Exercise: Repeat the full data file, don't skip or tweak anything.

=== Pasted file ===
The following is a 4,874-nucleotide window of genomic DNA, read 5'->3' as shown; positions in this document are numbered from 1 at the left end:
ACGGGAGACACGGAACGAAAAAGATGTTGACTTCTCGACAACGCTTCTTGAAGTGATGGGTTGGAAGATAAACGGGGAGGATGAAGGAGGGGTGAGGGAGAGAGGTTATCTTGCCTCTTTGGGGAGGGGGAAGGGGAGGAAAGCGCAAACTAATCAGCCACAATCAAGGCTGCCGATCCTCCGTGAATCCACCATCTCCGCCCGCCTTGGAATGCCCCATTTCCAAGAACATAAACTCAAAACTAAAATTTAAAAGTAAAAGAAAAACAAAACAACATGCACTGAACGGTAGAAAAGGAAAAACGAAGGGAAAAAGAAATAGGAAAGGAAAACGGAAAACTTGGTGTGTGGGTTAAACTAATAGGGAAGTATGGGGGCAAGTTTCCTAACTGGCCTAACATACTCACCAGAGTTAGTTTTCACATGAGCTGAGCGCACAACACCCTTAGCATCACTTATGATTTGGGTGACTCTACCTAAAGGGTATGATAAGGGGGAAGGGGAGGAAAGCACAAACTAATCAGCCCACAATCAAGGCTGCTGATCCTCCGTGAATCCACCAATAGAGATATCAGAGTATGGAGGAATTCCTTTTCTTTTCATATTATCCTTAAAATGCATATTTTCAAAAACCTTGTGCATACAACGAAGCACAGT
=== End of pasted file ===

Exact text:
The following is a 4,874-nucleotide window of genomic DNA, read 5'->3' as shown; positions in this document are numbered from 1 at the left end:
ACGGGAGACACGGAACGAAAAAGATGTTGACTTCTCGACAACGCTTCTTGAAGTGATGGGTTGGAAGATAAACGGGGAGGATGAAGGAGGGGTGAGGGAGAGAGGTTATCTTGCCTCTTTGGGGAGGGGGAAGGGGAGGAAAGCGCAAACTAATCAGCCACAATCAAGGCTGCCGATCCTCCGTGAATCCACCATCTCCGCCCGCCTTGGAATGCCCCATTTCCAAGAACATAAACTCAAAACTAAAATTTAAAAGTAAAAGAAAAACAAAACAACATGCACTGAACGGTAGAAAAGGAAAAACGAAGGGAAAAAGAAATAGGAAAGGAAAACGGAAAACTTGGTGTGTGGGTTAAACTAATAGGGAAGTATGGGGGCAAGTTTCCTAACTGGCCTAACATACTCACCAGAGTTAGTTTTCACATGAGCTGAGCGCACAACACCCTTAGCATCACTTATGATTTGGGTGACTCTACCTAAAGGGTATGATAAGGGGGAAGGGGAGGAAAGCACAAACTAATCAGCCCACAATCAAGGCTGCTGATCCTCCGTGAATCCACCAATAGAGATATCAGAGTATGGAGGAATTCCTTTTCTTTTCATATTATCCTTAAAATGCATATTTTCAAAAACCTTGTGCATACAACGAAGCACAGT